First Drive Twofer: Porsche 911 GT2 RS and BMW M3 GTS

Greg Pajo

One last time, we go out to explore our mutual limits. In more ways than one, the GT2 RS reminds me of the old Ferrari F40. Raw, extreme, basic, and yet very high-tech. In the F40, massive turbo lag followed by a mighty underhood explosion was what kept deflecting the line in heart-stopping fashion. In the GT2 RS, the flows of power are much more subtle. The two chargers work together, not in sequence. Throttle lag has been superseded by telepathic obedience. The torque curve is now shaped like a low, long plateau.

What does this mean to the captain at the helm? That he has even less time to respond, that the forces are even more brutal, that catch and release has turned from routine to a form of art. If you can find a reasonably smooth surface, a late sidestep followed by a brief correcting flick at the wheel is about as much drama as you want to induce. But those long slides that used to paint an unforgettable smile on one's face are much harder to ride out in this 911, which is always ready to bare its teeth. Although carefully massaging the throttle sounds like the easiest trick in the book, the ultrawide rear tires keep fighting the torque wave because their goal in life is to slice, not to slide.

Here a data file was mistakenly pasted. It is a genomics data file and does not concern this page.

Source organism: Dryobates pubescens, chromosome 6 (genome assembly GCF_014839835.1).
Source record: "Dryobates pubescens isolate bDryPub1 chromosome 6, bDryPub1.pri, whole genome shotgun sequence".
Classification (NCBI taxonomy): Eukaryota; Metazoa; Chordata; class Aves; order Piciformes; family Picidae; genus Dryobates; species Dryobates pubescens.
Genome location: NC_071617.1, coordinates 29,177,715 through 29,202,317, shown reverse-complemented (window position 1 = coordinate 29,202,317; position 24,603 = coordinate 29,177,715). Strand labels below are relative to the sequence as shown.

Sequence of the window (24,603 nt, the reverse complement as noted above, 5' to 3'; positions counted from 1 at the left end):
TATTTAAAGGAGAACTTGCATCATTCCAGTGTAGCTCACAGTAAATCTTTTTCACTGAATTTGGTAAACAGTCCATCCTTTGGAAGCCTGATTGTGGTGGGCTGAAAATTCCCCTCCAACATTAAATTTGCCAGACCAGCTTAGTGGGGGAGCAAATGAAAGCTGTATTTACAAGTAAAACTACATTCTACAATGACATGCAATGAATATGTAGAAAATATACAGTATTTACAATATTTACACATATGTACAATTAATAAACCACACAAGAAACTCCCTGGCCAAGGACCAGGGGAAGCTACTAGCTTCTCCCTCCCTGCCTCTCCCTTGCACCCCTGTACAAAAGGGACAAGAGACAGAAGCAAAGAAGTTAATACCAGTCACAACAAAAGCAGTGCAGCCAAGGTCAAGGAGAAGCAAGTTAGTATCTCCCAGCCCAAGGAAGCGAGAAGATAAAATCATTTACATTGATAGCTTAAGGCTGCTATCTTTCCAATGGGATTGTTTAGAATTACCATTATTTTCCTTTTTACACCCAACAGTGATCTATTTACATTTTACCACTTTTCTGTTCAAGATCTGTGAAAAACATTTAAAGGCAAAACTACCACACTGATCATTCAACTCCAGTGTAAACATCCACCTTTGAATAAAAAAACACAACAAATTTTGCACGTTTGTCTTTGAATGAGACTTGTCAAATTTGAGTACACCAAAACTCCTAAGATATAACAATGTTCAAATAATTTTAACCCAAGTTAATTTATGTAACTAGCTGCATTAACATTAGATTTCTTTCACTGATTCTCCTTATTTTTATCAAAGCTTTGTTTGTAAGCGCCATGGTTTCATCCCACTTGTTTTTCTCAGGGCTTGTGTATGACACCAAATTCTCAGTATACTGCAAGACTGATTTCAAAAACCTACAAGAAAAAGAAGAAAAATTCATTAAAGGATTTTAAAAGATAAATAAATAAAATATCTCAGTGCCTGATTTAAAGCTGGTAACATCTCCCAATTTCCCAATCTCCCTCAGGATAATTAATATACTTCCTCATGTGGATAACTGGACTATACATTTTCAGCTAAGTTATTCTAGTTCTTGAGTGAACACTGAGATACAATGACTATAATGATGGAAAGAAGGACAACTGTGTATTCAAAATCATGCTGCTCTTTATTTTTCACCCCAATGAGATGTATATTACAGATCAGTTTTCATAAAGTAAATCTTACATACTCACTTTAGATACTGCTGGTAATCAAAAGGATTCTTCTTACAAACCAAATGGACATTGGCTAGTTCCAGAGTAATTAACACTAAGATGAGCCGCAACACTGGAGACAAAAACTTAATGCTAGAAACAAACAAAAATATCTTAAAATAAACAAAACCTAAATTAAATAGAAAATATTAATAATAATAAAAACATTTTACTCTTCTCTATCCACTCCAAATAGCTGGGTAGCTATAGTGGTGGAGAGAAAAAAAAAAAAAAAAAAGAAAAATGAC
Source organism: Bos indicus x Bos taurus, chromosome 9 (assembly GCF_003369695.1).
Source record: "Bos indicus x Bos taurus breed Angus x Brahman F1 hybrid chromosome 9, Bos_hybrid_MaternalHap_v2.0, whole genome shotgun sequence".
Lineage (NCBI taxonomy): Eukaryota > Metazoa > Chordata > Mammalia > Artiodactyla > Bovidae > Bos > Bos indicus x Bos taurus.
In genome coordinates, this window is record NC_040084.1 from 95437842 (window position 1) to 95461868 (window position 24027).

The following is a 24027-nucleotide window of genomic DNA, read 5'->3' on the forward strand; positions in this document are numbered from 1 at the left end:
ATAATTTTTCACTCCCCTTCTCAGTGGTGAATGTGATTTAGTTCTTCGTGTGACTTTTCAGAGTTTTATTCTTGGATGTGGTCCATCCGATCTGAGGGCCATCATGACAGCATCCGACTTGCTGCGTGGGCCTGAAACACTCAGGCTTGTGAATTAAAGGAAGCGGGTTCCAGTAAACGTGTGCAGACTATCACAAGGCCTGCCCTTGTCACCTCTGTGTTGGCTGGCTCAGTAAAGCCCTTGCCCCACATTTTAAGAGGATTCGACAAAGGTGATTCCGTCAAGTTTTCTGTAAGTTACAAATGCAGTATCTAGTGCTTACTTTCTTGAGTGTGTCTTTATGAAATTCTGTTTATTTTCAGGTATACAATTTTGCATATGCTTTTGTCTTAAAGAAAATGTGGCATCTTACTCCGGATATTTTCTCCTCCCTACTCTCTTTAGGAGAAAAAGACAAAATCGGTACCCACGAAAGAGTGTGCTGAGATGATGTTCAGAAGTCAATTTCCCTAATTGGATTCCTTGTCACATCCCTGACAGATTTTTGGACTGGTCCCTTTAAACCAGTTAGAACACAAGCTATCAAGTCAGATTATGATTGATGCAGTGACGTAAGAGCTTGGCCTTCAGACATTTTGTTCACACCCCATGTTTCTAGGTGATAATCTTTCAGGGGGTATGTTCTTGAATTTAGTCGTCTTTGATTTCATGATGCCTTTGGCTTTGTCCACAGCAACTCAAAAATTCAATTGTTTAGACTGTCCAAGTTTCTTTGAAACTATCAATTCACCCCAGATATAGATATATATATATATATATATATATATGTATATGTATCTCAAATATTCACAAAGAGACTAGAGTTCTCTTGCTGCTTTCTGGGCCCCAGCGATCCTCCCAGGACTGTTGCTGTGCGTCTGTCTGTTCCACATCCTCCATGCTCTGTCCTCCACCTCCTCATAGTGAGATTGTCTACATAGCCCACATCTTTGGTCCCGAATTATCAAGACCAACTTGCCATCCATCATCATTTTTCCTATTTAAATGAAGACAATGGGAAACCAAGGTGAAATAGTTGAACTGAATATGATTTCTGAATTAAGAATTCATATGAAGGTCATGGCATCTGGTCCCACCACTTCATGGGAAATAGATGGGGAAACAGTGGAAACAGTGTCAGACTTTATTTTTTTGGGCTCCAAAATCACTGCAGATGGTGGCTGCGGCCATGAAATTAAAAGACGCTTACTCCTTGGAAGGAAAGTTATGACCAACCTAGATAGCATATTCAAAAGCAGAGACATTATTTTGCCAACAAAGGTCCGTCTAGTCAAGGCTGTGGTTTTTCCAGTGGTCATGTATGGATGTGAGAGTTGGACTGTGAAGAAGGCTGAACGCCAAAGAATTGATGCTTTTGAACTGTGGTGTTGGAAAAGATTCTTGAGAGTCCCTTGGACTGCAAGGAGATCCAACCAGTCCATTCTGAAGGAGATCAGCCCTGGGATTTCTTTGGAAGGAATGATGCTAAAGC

I'm not sure if there exist enough rich Walter Rohrl-like bravados to fully relish the true potential of the ultimate rear-wheel-drive 911. Although I did approach the car with more respect than any other Porsche currently in production, my awe for the wild thing kept growing in the course of the day, and by evening, I handed back the key with a mix of relief and reluctance: Relief, because we have all the photos in the can and the car went back unscratched. Reluctance, because I could not pluck up enough courage, competence, and confidence to work this car through its paces and stay on top of the game at all times. It's not just the random snap oversteer that makes gray hair go white, it's also the almost forgotten counterswing that follows which proves that some skills don't age nearly as well as red wine. On a track, this is bound to be an almost invincible tool for the brave and gifted. On the autobahn, the GT2 RS has all the go one could ask for but not enough refinement so that one would be comfortable relaxing. On secondary roads, the most venomous 911 this side of the various Clubsport editions has got what it takes to throw down the gauntlet to any Ferrari, Lamborghini, or Bugatti. Except, perhaps, an adequately talented driver.

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